Television’s competitiveness, dealing with disintermediation, and moving from a data-poor to data-rich business environment are three issues that will underpin much of the conversation at NAB 2018. Nothing less than the future of the television industry is at stake.
Traditional television is finally coming to grips with the fact that ad-laden linear channels are not faring well against ad-free viewing in SVOD services. John Martin, CEO of Turner Networks, captured the issue at CES 2018:
“My fear…is that by the time the industry gets to full addressability everybody is going to be watching on Hulu and Netflix.”
At NAB, I expect to hear many approaches to improving the experience of linear television discussed. Mr. Martin is pinning his hopes on improving the relevancy of ads to the viewer with addressable television solutions. Others are reducing the ad-load, so viewers get to spend more time with the shows they love. NBCU says it will cut ad-time during primetime by 10% in the fourth quarter of this year. Fox says it will cut 2 minutes of ads per hour by 2020. According to Ed Davis, Chief Product Office for Fox networks Group:
“The two minutes per hour is a real target for Fox, and also our challenge for the industry…Creating a sustainable model for ad-supported storytelling will require us all to move.”
The measures by Fox and NBCU will still leave viewers seeing a lot of ads. It is far from clear if it will be enough to win audiences back that have already moved much of their primetime viewing to Netflix and Amazon Prime Video.
Expect to hear many announcements and discussions related to television’s competitiveness coming out of NAB 2018.
The Internet is in the processes of doing to the television industry what it has done to every other industry it has touched. Old content aggregators that bridge the gap between content creators and the audience are being squeezed out. Two big market shifts are accelerating this trend.
Increasingly, television providers are opting to go direct to the viewer over the Internet. HBO started the trend in 2015. This month Disney will launch ESPN plus, its first DTC service, and follow up with a general entertainment service next year which many see as a competitor to Netflix.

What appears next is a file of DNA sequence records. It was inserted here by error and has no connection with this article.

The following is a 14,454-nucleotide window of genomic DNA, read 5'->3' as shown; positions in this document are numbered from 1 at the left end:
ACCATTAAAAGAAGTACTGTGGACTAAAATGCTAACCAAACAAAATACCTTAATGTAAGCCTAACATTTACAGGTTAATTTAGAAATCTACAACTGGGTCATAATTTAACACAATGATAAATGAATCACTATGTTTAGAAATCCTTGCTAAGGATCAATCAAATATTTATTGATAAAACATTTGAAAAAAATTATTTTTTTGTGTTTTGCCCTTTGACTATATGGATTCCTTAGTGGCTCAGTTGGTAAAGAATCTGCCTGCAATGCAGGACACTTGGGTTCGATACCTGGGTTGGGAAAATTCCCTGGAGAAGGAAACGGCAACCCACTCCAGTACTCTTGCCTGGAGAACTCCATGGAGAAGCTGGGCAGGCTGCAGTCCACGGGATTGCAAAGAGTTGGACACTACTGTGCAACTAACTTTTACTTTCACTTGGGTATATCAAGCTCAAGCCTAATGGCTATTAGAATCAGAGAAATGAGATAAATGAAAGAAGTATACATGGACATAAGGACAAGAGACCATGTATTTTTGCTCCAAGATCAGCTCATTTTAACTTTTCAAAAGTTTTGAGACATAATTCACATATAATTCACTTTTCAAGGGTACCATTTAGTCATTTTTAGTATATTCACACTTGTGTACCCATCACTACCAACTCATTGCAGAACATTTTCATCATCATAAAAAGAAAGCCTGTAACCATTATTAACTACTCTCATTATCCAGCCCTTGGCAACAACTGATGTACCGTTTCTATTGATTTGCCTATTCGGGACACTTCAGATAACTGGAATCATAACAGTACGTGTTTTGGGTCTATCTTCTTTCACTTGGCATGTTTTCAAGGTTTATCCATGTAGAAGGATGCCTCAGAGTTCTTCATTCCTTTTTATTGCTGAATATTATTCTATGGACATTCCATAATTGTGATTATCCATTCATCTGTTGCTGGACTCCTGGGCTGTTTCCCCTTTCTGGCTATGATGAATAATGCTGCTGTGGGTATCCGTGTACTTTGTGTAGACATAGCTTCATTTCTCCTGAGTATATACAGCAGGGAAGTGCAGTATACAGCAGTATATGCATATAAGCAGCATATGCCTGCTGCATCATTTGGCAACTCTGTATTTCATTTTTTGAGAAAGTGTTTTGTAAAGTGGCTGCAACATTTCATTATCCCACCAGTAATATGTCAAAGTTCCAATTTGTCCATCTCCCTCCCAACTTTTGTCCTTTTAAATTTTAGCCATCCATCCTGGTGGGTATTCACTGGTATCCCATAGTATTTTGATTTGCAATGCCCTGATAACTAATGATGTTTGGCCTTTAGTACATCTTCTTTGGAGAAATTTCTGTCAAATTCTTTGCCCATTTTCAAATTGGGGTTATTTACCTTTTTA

New aggregators of premium video content are beginning to grow online. Amazon Channels and VRV are pulling together SVOD services, making it easier for customers to find and manage content. Virtual MVPDs like YouTube TV and Sling TV are providing traditional television services at a much lower price-point than traditional pay TV providers.
MVPDs are beginning to react. For example, Comcast is providing services like Netflix on its X1 set-top box. The cable giant announced last week that it was making Sling TV’s International channels available to X1 subscribers too. However, the strategy has not halted the decline in television subscribers. Comcast lost 186,000 video subscribers in 2017.
There will be many announcements of new partnerships and technologies seeking to help television providers deal with disintermediation. I will be leading a discussion of one such solution, Android TV, on Monday.
The television industry is moving from a data-poor environment to one where data is plentiful. Dealing with this change is impacting every part of the business. Data is emerging as a fundamental tool in the business of premium video. It is required for the television industry to reinvent its business to deal with the issues of competitiveness and disintermediation.
The transition to a data-rich environment will not be easy. For example, NBCU just announced it is moving to an ad metric it created, called CFlight. It is frustrated with traditional data metrics which it says does not reflect the true viewership, and value, of its programming.
There will be many vendors at NAB with tools to help television deal with a data-rich media economy. One, artificial intelligence, is sure to be very visible on the show floor and in conference schedules. Other hot topics reliant on rich data will include personalization and voice control and discovery.
Why it matters
NAB 2018 finds the television industry in transition.
Underpinning much of the conversations at the show will be the following three topics:
- Television competitiveness